Ten Objects That I Have Gotten On My Trips That Are Meaningful To Me

Ten Objects That I Have Gotten On My Trips that Are Meaningful To Me

“Sometimes, when you get something new, you trick yourself into believing it has the power to change absolutely everything about you.” Siobhan Vivian,

There are exercises in spiritual classes where you are asked to bring in objects that represent the most meaningful aspects of your life. What are meaningful objects anyway? What ascribes meaning to a thing? I picked some items from my travels that are meaningful to me, objects that bring me joy and happy memories. They are things that I will always keep.

Gold Pearl Necklace From Kobe, Japan

It was my first time in Japan visiting one of my oldest friends. Her family was in the pearl business and I wanted to get some pearls. When we were in Kobe I met her sister and brother and their families. We spent a lot of time picking the right pearl and I learned a lot about what makes a pearl valuable. Afterward we all went to Starbucks for coffee so I could get my Kobe Starbucks mug. It reminds me of my first trip to Japan, learning chopsticks, meeting family, eating the  freshest, weirdest raw fish and liking it, onsens, temples and falling love with Japan.


Mate Cup From Buenos Aires, Argentina

Argentinians are the largest drinkers of yerba maté in the world and the cups are beautiful. I bought my cups in Tigre a suburb of Buenos Aires and it reminds me of that perfect Sunday. The day started with navigating the rivers of the Delta Del Paraná in Tigre, empanadas at a local family restaurant, shopping at the flea market in San Telmo and tango dancing. Some days are like that.IMG_7008

Drawing From One Of My Friend’s Books Written In Sydney, Australia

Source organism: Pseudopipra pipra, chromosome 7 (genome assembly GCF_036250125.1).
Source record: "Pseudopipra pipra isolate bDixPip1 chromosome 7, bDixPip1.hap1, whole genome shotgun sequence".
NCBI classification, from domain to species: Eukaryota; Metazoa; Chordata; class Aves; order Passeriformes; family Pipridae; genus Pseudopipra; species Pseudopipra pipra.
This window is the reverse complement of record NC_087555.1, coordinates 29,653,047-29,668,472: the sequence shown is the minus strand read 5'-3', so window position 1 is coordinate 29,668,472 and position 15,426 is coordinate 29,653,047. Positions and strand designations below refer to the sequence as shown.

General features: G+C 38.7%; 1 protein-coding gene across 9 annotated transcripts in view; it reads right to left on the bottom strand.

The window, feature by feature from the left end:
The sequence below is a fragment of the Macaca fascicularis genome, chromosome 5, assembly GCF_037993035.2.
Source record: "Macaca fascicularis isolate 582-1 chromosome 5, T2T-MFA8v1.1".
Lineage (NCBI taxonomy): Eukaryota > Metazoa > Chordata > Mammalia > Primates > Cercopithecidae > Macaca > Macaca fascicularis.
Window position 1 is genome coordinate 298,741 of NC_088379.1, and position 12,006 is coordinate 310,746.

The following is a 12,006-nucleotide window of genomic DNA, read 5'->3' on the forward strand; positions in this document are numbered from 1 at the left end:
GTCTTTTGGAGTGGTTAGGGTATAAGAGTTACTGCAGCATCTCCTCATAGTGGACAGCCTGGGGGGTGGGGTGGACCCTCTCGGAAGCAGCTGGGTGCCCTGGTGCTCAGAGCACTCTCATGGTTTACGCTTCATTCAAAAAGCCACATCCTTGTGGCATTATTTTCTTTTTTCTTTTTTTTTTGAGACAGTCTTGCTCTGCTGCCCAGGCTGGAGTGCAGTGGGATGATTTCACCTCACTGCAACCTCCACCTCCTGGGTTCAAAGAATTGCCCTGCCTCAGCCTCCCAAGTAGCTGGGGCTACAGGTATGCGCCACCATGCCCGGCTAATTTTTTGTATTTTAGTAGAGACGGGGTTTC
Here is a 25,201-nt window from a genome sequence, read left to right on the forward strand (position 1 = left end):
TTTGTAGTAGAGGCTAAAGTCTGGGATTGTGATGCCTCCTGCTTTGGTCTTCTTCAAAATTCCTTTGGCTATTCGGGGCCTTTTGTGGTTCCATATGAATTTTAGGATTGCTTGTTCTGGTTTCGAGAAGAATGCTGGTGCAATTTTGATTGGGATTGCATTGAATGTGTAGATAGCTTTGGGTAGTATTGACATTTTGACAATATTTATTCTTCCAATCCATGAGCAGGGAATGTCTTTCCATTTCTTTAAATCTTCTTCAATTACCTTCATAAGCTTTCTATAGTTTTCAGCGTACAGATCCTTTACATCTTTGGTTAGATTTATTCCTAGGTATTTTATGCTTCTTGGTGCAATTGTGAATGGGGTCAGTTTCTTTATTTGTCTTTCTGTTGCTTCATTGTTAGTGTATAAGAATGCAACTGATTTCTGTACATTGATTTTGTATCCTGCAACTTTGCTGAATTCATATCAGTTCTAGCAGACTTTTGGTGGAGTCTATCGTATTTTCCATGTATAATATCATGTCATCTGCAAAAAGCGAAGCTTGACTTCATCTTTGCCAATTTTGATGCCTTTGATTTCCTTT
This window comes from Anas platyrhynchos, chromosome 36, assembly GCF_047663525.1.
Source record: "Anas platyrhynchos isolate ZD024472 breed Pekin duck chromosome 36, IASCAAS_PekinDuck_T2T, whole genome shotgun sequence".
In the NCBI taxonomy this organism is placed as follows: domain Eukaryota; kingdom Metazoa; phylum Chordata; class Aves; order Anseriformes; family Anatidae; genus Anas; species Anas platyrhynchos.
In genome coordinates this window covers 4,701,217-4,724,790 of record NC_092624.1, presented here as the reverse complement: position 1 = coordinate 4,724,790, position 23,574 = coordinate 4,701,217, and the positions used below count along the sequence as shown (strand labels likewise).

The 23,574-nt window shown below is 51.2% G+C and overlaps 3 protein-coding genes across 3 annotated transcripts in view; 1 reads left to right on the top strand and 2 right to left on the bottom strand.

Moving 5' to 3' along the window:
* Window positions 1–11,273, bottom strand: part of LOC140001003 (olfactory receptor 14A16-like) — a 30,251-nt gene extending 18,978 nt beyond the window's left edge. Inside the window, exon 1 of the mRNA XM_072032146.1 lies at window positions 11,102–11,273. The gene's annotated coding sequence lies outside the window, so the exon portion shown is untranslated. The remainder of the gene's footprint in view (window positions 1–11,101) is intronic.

This drawing on my kitchen wall reminds me of so many things – how fast strangers can become friends, the importance of good children’s books, joy, and how great Sydney Australia is. I jumped at the chance to go there again next year.


Green Bracelets From Yangon, Myanmar

They cost a dollar at Scott Market in Yangon Myanmar.  Myanmar was the strangest place  that I have ever been. Women painted thanaka on their faces, men wore longyis, and every other person is a monk or a soldier. It was my first time in Southeast Asia as well and a few years before Myanmar was really open. The whole culture felt very different. I look at the bracelets and think yes I was really there.


Photo From Hoi An, Viet Nam

I loved Vietnam – the stories, history, food, scenery,  beaches, triangle hats, and the water buffalo. Hoi An is a photographer’s city and I bought many black and white photos there. My favorite is this photo of an old woman. Her whole story is in her face. Hoi An a place I will go back to.

Protective Hanging Ceramic Ball From Istanbul, Turkey

I love good luck charms. The Nazar Boncuzu (evil eye) is a talisman to ward off evil spirits in Turkey. Large ceramic balls hang in shops with evil eyes tied to them. I wanted to buy one but I thought the ceramic would break. A new friend gave me one as a gift and I got it home safely. It hangs prominently in my kitchen and reminds me of a new friend and of the day I spent in the Grand Bazaar in Istanbul – best shopping ever. I can smell the coffee, taste the meze and hear the shopkeepers offering apple tea, compliments and marriage proposals.


Panama Hat From Panama City, Panama

I was completely unprepared for the sense of awe I felt as the third gate opened and we entered the canal. There were people from all over the world on the boat and for that moment we all felt the same way. Many were wearing their newly bought Panama hats which are made in Ecuador and shipped from Panama. I wore mine home on the plane and ‘Im surprised at how well they are made.  It still looks new. Though there are many copies, I know I have a real Panama Hat from Panama.


Photo That I Took And Framed From Martha’s Vineyard, USA

The Bite is a clam shack up the road from Menemsha Harbor in Martha’s Vineyard. It has been there forever and very popular with the seafood crowd as you can see from this photo I took behind the shack. My daughter went to summer camp on the east coast of the United States when she was much younger and this was from a trip we did after. Sometimes your own photos are the best meaningful objects.


Wood Carving From Havana, Cuba

I was in Cuba 17 years ago – a very different Cuba than it is now. My daughter danced in the Cuban Ballet Festival. They were the first American kids to perform in Cuba in twenty years. . Cuba produces some of the best ballet dancers in the world. The wood carvings that they sell in market at Plaza Del Armas are ballet dancers.  It was an incredible trip filled with amazing, talented people.


Shell From Eleuthera, Bahamas